- March 31st, 2012
- in Yachting
Standing Up & Falling Down
The email of confirmation emerged on my computer, sent by my work colleague, whose name and time on the water should have convinced the fish to reward him with gills by now.
From: Owen Waters
Subject: Long Bay, Beef Island Red Stripe SUP Relay
We are blinged up! Sup team: Colin, Stephen, myself and mighty rock stars Becky Rowlette and Liz Killeen. See you guys there!
My stomach commenced activity in championship gymnastics, and heat emitted from my face like a fried egg on a boiling car bonnet. This wasn’t entirely a voluntary decision on my part. In fact, when the idea of forming a team for the February Red Stripe SUP Relay competition arose in an aLG meeting, my response was more of a decline, followed by an abrupt yes—my colleagues had promoted the sport’s simplicity, and I would pay for my casual acceptance of this assertion.
I had been given brief details about this alien sport; I knew the acronym SUP stood for Stand Up Paddle; I understood we would be standing on a surfboard-like object in the sea with a paddling instrument; I recognised we would be in a relay; but, most importantly, I knew we had to paddle as fast as possible. This was just the beginning.
As I began my internet research, I envisaged and expected that all five of us would be standing on the board, paddling together—something in the meeting about teamwork had inspired the thought.
How wrong I was as I gazed at the photos on the HIHO website. I stared at the peculiar tight garments the participants wore, peered at the strange surfboard-type object they stood on, and smiled at the thought that they reminded me of gondolas. How fast could a gondola possibly go?
My amusement was short-lived as I noticed that in each photo, the boards had individuals, not teams on them.
My work colleague, VIPY Editor Dan, approached with a grin.
“Doing a little research, huh?” he said, explaining his knowledge of the unusual sport. “You’re probably gonna fall, a lot, bump into someone, almost drown…”
I walked over to Owen’s desk for a little reassurance.
“With the SUP,” I said. “Are we on individual boards?”
“Yeah,” said Owen, infecting my face with a sagginess. “Don’t worry Stephen, you’ll be fine.”
I nodded and walked back to my desk.
The grand day arrived. The white sand glistened, the blue water sparkled, and the sun was ecstatic. Long Bay beach was buzzing with excitement and an undercurrent of fierce competitive spirit. My impending event would see five-person teams competing in a double elimination ladder format. It would seem this London city-guy was about to receive his first taste of competitive water-sports.
Directed to a conspicuously bright yellow board, pals Dustyn and Cass Molver began giving me the fast track course in SUP.
I could already hear voices in my head like a taunting requiem. You’re probably gonna fall, a lot. Don’t worry Stephen, you’ll be fine. You’re probably gonna fall, a lot. Don’t worry Stephen, you’ll be fine.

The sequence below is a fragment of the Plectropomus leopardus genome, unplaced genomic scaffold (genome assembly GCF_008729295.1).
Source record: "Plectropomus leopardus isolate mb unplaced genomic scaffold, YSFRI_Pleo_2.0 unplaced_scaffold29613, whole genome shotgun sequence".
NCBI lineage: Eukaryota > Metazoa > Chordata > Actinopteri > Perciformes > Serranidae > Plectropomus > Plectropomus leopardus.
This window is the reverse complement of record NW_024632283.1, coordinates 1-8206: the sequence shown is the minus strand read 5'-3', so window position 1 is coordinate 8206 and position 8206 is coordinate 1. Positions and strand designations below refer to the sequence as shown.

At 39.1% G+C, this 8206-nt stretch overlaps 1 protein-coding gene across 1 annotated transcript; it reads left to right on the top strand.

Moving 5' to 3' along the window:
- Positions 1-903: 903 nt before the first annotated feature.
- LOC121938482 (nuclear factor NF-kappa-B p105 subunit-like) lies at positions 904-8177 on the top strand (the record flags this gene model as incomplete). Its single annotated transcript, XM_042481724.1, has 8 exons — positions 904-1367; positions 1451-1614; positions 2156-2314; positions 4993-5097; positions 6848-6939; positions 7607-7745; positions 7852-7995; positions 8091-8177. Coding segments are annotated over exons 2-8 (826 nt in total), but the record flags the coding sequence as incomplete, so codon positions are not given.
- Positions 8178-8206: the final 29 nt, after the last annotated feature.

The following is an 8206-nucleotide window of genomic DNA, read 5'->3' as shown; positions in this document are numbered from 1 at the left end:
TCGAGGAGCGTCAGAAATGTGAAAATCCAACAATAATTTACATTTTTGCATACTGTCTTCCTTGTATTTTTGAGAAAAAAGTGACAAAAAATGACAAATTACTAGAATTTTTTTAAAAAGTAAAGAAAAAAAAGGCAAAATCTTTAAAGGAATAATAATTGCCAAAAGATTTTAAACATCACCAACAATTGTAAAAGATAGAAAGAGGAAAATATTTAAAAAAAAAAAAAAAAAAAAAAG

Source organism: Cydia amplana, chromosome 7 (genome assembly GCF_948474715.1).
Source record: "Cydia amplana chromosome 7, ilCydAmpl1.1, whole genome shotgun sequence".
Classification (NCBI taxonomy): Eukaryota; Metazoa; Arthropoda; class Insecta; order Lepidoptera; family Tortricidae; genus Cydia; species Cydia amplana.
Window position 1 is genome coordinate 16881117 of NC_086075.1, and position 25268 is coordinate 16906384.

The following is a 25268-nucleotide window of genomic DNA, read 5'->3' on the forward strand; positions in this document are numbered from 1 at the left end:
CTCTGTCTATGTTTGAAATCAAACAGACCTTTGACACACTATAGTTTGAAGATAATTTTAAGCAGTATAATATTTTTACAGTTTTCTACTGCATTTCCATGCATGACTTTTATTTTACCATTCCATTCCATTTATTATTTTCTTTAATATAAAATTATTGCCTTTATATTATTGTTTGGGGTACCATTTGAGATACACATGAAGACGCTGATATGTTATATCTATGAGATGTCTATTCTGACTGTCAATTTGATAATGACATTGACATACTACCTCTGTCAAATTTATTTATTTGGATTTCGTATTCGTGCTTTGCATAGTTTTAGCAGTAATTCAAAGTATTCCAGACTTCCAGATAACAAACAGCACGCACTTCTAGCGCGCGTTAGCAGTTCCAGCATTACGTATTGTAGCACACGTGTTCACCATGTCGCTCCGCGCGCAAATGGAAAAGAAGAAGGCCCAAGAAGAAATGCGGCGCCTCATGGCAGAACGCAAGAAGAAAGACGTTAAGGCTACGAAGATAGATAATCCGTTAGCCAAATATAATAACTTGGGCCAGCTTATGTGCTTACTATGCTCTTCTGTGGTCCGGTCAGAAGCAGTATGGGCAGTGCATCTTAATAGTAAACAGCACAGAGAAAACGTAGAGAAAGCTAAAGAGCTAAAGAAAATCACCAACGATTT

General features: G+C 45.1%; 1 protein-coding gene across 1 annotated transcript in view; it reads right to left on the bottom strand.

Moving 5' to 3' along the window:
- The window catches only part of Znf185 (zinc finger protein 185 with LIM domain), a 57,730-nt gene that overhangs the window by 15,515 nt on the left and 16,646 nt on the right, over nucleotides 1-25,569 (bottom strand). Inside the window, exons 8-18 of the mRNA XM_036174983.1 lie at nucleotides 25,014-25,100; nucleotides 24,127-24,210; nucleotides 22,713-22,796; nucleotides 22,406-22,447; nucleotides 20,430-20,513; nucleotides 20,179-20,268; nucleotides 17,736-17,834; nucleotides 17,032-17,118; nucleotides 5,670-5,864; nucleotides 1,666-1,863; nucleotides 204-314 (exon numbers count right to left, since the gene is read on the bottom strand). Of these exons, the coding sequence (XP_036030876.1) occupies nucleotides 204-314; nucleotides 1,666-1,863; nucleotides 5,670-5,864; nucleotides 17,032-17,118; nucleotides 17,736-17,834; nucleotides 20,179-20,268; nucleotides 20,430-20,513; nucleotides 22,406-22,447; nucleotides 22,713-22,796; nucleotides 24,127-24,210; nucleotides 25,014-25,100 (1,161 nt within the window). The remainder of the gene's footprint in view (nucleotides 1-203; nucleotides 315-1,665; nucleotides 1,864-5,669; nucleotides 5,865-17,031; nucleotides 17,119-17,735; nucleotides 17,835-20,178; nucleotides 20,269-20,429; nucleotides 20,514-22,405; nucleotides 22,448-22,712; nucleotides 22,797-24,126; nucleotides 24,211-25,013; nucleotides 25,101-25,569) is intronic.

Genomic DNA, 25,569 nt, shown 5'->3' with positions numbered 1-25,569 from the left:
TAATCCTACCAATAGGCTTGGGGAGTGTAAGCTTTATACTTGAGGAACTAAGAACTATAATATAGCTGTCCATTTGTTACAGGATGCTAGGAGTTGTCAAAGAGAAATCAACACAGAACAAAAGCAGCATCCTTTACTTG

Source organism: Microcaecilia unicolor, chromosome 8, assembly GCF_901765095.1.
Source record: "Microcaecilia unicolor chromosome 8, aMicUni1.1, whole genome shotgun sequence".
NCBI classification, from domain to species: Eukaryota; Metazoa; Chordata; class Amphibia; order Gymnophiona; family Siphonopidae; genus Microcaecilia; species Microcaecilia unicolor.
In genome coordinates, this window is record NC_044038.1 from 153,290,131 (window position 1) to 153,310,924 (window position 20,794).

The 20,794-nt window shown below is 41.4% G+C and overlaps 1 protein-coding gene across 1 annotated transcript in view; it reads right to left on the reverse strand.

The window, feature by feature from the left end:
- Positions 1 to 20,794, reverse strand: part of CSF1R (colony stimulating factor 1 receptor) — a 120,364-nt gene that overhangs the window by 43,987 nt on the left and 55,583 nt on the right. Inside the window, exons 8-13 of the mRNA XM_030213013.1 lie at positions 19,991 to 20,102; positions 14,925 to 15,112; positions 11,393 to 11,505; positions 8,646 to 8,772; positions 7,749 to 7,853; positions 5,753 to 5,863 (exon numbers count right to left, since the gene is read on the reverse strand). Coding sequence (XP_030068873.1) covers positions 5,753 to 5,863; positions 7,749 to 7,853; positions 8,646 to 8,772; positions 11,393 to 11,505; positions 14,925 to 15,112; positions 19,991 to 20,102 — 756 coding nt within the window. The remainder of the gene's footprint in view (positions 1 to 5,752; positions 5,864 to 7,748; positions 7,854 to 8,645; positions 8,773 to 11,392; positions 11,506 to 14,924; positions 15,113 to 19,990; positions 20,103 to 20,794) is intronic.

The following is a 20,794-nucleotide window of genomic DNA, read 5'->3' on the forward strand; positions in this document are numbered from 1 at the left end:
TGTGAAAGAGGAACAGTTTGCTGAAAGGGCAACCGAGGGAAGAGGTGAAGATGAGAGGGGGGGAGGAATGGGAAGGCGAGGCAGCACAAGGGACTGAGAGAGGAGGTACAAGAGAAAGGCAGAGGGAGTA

I was in the water immediately, eager to be an expert in minutes. I mounted the board, up on my knees as instructed. I began to wade through the water with the foreign paddle instrument, maintaining balance and control, but was distracted by shouting from the shore.
“You’re going the wrong way!” I heard Cass say. What could she mean?
Listening harder, I realised what both Cass and Dustyn were saying. “The board is the wrong way.”
I jumped off the board and turned it around quickly, hoping no one noticed the epic amateur mistake. I wanted to master SUP fast, so on re-boarding, I made my first attempt to stand.
I can do this. I’ve done P90X. I can do this, I said to myself.
It was as if the water had read my mind and retorted against my arrogance as I fell off, head first. I could almost hear the sea’s assessment; “You don’t belong here city boy.”
The second fall gave my nose a full service cleaning job.
As children SUPped past me, I beheld a dreadful revelation that only emerges with maturity—kids were now beating me at sporting activities. When did I get old? Probably around the time when I reminisced about the price of Skittles costing twenty-seven pence.
The falls kept happening. There was a third, a forth and then a twenty-forth, but my balance was improving.
Nonetheless, I had to accept the truth: I didn’t have time to reach competitive level.
The moment arrived. I had to make the confession. I approached the ever-enthusiastic aqua-man Owen.
“I can’t do this,” I said.
“No?” he said.
“Alright chap, we’ll have to find someone else.”
The surrender hit as hard as that first fall in the water, but the day was still very enjoyable. If I wasn’t going to SUP, I was at least going to sip a Red Stripe or two.
As I watched the competition, I knew I’d made a good judgement. The epic speed at which the teams flew around the course was phenomenal. Who would have thought gondolas could go so fast?
Team NEWBIE, who I’d abandoned, did extremely well, but met defeat at the awesome speed of teams Latitude 18 and HIHO in the semi-finals. Eventually, L 18 emerged as the overall victors of the relay races, driving at speeds I did not know were possible in this sport.
If you ever get the opportunity to try this water activity, take it, because it’s great fun. Just make sure you have a couple of ice packs waiting for you at home.